Droud Sr. would eventually head south to Daytona Int’l Speedway, where he pressed his luck for three successive years. His high water mark came when he carried a 750, three-cylinder BSA to the highest finish among non-factory backed riders.
Today he shakes his head when he thinks about his time on crotch rockets, and it is possible that two events in the Sunshine State hastened a change in direction.
On his second trip, he watched a rider suffer a horrendous spill at the start of the race which he believes was fatal. The other eye-opening moment occurred the day he looked up at a backstretch speed trap indicator that caught him tooling along at 165 mph.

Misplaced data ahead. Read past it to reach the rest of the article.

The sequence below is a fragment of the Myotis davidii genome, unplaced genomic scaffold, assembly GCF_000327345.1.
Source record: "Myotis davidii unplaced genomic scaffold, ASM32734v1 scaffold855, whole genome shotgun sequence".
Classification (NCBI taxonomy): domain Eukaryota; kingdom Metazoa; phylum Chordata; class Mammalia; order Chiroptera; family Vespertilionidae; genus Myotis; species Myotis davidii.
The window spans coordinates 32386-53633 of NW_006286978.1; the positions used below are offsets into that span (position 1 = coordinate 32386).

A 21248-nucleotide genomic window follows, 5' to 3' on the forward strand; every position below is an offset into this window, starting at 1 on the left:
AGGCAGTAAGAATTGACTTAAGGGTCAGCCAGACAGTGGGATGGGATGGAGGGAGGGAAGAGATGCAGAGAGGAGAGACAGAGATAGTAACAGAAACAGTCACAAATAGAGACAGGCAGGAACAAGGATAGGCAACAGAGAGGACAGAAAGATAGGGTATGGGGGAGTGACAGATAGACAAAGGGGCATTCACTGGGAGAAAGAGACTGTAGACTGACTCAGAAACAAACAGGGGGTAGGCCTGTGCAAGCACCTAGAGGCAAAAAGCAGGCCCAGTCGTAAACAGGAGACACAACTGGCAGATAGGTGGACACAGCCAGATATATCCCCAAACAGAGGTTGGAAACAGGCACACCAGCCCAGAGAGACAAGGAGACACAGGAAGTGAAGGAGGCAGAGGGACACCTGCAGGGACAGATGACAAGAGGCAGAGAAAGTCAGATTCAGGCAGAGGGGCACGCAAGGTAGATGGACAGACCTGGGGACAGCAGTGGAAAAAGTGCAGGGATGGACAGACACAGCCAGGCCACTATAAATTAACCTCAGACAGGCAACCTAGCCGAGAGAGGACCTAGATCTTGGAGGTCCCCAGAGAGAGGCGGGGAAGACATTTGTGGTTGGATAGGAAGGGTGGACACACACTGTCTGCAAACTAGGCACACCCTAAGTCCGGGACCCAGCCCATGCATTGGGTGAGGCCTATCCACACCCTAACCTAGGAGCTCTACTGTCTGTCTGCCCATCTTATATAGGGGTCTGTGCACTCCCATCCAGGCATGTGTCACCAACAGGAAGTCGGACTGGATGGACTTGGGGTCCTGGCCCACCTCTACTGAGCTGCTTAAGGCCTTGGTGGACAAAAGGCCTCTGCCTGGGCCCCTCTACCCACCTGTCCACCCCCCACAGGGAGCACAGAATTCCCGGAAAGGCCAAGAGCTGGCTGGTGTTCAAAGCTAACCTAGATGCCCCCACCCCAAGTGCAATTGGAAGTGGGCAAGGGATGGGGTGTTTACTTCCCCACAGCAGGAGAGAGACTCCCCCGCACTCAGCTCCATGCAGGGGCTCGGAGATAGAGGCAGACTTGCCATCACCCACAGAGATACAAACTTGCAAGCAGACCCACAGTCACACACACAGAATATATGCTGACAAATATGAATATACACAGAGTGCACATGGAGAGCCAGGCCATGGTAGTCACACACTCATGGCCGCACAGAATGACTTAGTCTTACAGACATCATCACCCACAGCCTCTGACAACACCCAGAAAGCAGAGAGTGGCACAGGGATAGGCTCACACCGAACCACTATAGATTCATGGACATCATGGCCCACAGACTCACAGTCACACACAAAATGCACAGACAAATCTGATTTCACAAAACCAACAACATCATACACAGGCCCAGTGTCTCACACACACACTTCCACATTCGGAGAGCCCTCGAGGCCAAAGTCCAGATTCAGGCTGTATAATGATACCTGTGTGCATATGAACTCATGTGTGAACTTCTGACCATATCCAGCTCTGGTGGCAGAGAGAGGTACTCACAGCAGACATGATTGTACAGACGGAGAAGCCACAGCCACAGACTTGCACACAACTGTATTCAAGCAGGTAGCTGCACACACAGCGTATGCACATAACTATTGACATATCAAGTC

While he was just a youngster, Droud Jr. remembers his father’s motorcycle days and, technically, he can trace his racing journey back to two wheels as well.
There are pictures of Droud Jr. sitting astride his father’s bike shortly after he had learned to walk and, because of this, he can rightfully claim that he has been around racing his entire life.
There was a time when he travelled with his father to York, Neb., and participated in an event with a mini-bike. It was, he says with a chuckle, “my one and only shot.”
His parents divorced when he was in elementary school and, even then, he knew there was one steadfast rule in play.
His mother did not want her boys to race under any circumstance, and Droud Sr. – who had concerns of his own – was willing, at least for the moment, to honor this wish.